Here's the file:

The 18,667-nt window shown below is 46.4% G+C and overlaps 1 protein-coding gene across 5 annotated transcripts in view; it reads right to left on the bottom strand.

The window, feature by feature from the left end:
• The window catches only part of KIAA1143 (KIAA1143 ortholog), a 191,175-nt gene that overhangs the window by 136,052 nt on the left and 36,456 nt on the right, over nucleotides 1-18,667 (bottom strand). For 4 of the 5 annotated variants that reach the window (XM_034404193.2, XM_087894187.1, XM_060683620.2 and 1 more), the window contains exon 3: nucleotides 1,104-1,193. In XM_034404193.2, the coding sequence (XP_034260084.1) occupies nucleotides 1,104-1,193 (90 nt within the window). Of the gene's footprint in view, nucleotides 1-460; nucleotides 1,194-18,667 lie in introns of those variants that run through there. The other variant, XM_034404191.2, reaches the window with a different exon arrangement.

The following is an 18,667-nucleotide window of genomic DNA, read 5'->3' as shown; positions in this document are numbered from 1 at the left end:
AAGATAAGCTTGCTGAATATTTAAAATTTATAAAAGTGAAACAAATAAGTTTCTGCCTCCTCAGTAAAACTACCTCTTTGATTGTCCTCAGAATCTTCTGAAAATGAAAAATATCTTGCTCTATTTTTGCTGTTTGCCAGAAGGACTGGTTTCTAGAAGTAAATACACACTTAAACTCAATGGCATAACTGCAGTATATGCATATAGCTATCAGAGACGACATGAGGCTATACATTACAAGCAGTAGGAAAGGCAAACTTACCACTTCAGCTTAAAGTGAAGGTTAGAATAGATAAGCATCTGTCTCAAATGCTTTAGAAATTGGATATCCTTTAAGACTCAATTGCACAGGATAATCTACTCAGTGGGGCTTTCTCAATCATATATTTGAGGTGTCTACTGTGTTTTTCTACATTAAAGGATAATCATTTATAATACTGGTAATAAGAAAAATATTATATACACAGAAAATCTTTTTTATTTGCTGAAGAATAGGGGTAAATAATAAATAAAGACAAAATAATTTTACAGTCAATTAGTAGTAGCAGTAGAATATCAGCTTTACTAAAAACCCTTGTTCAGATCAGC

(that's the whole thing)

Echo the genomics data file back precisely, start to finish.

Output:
The 18,667-nt window shown below is 46.4% G+C and overlaps 1 protein-coding gene across 5 annotated transcripts in view; it reads right to left on the bottom strand.

The window, feature by feature from the left end:
• The window catches only part of KIAA1143 (KIAA1143 ortholog), a 191,175-nt gene that overhangs the window by 136,052 nt on the left and 36,456 nt on the right, over nucleotides 1-18,667 (bottom strand). For 4 of the 5 annotated variants that reach the window (XM_034404193.2, XM_087894187.1, XM_060683620.2 and 1 more), the window contains exon 3: nucleotides 1,104-1,193. In XM_034404193.2, the coding sequence (XP_034260084.1) occupies nucleotides 1,104-1,193 (90 nt within the window). Of the gene's footprint in view, nucleotides 1-460; nucleotides 1,194-18,667 lie in introns of those variants that run through there. The other variant, XM_034404191.2, reaches the window with a different exon arrangement.

The following is an 18,667-nucleotide window of genomic DNA, read 5'->3' as shown; positions in this document are numbered from 1 at the left end:
AAGATAAGCTTGCTGAATATTTAAAATTTATAAAAGTGAAACAAATAAGTTTCTGCCTCCTCAGTAAAACTACCTCTTTGATTGTCCTCAGAATCTTCTGAAAATGAAAAATATCTTGCTCTATTTTTGCTGTTTGCCAGAAGGACTGGTTTCTAGAAGTAAATACACACTTAAACTCAATGGCATAACTGCAGTATATGCATATAGCTATCAGAGACGACATGAGGCTATACATTACAAGCAGTAGGAAAGGCAAACTTACCACTTCAGCTTAAAGTGAAGGTTAGAATAGATAAGCATCTGTCTCAAATGCTTTAGAAATTGGATATCCTTTAAGACTCAATTGCACAGGATAATCTACTCAGTGGGGCTTTCTCAATCATATATTTGAGGTGTCTACTGTGTTTTTCTACATTAAAGGATAATCATTTATAATACTGGTAATAAGAAAAATATTATATACACAGAAAATCTTTTTTATTTGCTGAAGAATAGGGGTAAATAATAAATAAAGACAAAATAATTTTACAGTCAATTAGTAGTAGCAGTAGAATATCAGCTTTACTAAAAACCCTTGTTCAGATCAGC